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BUSINESS
March 22, 1994 | JUBE SHIVER Jr., TIMES STAFF WRITER
A gritty battle for dominance may be about to erupt in the rarefied atmosphere where communications satellites orbit the Earth. Monday's official announcement that two high-tech moguls want to use low-orbiting satellites to launch a $9-billion global communications system adds a major new player to the increasingly competitive market for global communications services. Bill Gates, co-founder of Microsoft Corp.
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AUTOS
February 3, 2014 | By Jerry Hirsch
The Department of Transportation will push the development of a short-range radio system aimed at stopping crashes by allowing cars to exchange basic facts about speed and direction to other vehicles as fast at 10 times a second. Called vehicle-to-vehicle communications, such a system would give vehicles the ability to warn drivers of potential dangers as far as 300 yards away.  The technology could be linked to safety systems already in some vehicles that automatically trigger the brakes or make steering adjustments to stop collisions.  “This is just the beginning of a revolution in roadway safety,” U.S. Transportation Secretary Anthony Foxx said Monday.
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BUSINESS
March 15, 1997 | JUBE SHIVER Jr., TIMES STAFF WRITER
Teledesic Corp., a company owned in part by Microsoft Chairman Bill Gates, received federal approval for its ambitious network of 840 satellites that would deliver high-speed data, video, Internet access and phone service to customers worldwide. The Federal Communication Commission's approval of the license came Friday after the agency approved a Clinton administration plan ending a struggle over a block of radio spectrum held by Teledesic, a Kirkland, Wash.
BUSINESS
October 16, 2008 | From the Associated Press
The chairman of the Federal Communications Commission on Wednesday proposed opening up unused portions of the television airwaves known as "white spaces" to deliver wireless broadband Internet service. The proposal by FCC chief Kevin J. Martin appeals to public interest groups and many of the nation's biggest technology companies, including Google Inc. and Microsoft Corp., which hope it will bring affordable high-speed Internet connections to more Americans.
BUSINESS
June 30, 1994 | RALPH VARTABEDIAN, TIMES STAFF WRITER
In an ambitious effort to assure women, minorities and small businesses an ownership stake in the burgeoning wireless communications industry, the Federal Communications Commission adopted rules Wednesday that will give those groups special treatment in a multibillion-dollar radio spectrum sale later this year.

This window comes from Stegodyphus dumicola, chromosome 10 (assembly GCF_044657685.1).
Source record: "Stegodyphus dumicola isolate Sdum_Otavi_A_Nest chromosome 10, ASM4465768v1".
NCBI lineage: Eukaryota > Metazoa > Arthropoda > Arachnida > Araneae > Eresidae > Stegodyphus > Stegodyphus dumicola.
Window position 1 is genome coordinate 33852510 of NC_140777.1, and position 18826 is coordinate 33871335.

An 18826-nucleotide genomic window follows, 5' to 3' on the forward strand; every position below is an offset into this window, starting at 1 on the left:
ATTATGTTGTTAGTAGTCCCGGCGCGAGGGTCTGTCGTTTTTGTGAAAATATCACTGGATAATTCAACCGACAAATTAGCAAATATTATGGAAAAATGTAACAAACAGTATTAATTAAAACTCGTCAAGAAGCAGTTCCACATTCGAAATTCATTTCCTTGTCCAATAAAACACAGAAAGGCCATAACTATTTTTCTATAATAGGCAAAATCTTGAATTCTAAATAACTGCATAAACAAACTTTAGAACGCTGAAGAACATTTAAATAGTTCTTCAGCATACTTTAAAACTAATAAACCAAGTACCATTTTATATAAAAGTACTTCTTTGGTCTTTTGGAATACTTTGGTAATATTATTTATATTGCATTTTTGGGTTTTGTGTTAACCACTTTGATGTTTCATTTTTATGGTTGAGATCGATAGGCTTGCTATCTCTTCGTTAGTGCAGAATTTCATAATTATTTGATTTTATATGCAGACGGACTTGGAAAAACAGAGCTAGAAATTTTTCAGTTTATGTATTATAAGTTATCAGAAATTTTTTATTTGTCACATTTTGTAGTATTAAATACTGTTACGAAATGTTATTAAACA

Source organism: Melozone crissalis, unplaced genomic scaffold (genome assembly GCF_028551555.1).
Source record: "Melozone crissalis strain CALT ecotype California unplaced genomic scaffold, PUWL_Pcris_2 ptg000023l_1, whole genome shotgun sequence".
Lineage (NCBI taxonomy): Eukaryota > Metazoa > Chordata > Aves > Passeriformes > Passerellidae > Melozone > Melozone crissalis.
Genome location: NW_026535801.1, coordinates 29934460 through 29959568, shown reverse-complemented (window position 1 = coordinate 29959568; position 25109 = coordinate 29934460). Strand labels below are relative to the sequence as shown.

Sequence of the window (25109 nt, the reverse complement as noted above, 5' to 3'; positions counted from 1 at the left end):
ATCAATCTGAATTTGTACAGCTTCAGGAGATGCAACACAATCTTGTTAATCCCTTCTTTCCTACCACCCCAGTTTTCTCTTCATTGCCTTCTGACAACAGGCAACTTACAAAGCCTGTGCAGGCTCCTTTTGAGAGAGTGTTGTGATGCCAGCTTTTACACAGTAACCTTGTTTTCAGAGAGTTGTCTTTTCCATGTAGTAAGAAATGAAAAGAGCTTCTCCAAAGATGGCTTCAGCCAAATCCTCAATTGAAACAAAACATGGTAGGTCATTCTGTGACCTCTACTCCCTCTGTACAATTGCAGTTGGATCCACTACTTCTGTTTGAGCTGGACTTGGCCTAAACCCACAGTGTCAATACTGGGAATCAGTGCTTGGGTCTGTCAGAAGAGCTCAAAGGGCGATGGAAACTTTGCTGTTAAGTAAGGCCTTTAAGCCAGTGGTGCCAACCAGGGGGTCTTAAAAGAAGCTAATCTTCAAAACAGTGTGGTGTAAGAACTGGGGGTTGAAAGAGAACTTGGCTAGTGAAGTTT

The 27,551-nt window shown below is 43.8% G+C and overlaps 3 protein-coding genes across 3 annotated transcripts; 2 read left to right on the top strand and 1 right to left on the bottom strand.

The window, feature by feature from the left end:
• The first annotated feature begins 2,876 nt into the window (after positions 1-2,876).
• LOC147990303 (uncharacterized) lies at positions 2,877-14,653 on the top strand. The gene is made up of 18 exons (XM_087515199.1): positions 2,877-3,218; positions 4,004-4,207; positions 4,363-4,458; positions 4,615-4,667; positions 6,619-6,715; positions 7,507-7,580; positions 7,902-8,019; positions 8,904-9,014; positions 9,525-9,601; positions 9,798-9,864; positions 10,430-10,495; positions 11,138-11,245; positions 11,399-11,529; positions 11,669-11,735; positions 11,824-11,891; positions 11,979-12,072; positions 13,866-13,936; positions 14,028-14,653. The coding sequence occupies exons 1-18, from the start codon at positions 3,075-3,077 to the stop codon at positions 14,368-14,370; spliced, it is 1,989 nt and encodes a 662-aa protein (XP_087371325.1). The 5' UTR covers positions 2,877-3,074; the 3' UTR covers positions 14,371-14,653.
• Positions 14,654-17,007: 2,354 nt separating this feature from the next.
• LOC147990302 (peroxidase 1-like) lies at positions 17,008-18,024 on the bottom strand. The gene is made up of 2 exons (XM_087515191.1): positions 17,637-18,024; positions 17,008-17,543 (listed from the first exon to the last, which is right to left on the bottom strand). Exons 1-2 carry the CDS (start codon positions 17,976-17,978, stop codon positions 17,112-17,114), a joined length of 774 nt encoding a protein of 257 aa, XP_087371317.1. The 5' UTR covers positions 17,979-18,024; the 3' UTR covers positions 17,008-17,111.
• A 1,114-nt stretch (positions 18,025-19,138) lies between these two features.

BUSINESS
July 9, 2004 | Jube Shiver Jr., Times Staff Writer
Federal regulators on Thursday approved a controversial plan to minimize cellphone interference on police and fire radios by moving 13 million customers of Nextel Communications Inc. to a different swath of airwaves. The unanimous decision by the Federal Communications Commission marked a defeat for Verizon Wireless Inc., which had lobbied the agency to auction the disputed frequencies -- worth about $4.8 billion -- instead of "giving" them to Nextel. FCC Chairman Michael K.
BUSINESS
June 5, 1991 | PAUL SAFFO, PAUL SAFFO is a research fellow at the Institute for the Future in Menlo Park, Calif.
In May, the House Energy and Commerce Committee approved a measure aimed at opening a huge chunk of the government radio spectrum to commercial use. The committee's vote was welcome news for companies eager to offer consumers and businesses a host of new wireless information appliances, from inexpensive cordless phones to new kinds of computer networks. These entrepreneurs are stymied by lack of space in the commercial radio spectrum.
BUSINESS
June 9, 1994 | JUBE SHIVER Jr., TIMES STAFF WRITER
Resolving a fractious debate, the Federal Communications Commission plans to approve a measure today aimed at speeding the introduction of always-in-touch-communications by slashing the cost of an advanced new wireless network. The plan will also reduce the complexity of "personal communications services" equipment, allowing engineers to design slightly smaller and cheaper portable devices for users to make phone calls and send and receive faxes and other information while on the run.
BUSINESS
September 14, 2007 | From Dow Jones / the Associated Press
Verizon Wireless has launched an appeal against the Federal Communication Commission's final rules for next year's auction of prized radio spectrum, calling them arbitrary and capricious. The company urged the U.S. Court of Appeals for the District of Columbia Circuit to strike down rules establishing so-called open-access conditions. It said they exceeded "the commission's authority" and were "unsupported by substantial evidence and otherwise contrary to law."
NEWS
March 13, 1997 | JUBE SHIVER Jr. and MICHAEL A. HILTZIK, TIMES STAFF WRITERS
The Clinton administration has offered to give away a huge, valuable block of the radio spectrum to help several billionaire entrepreneurs, including Microsoft Corp. Chairman Bill Gates, resolve a dispute over their competing wireless telephone and Internet services.
BUSINESS
January 25, 2008 | From Reuters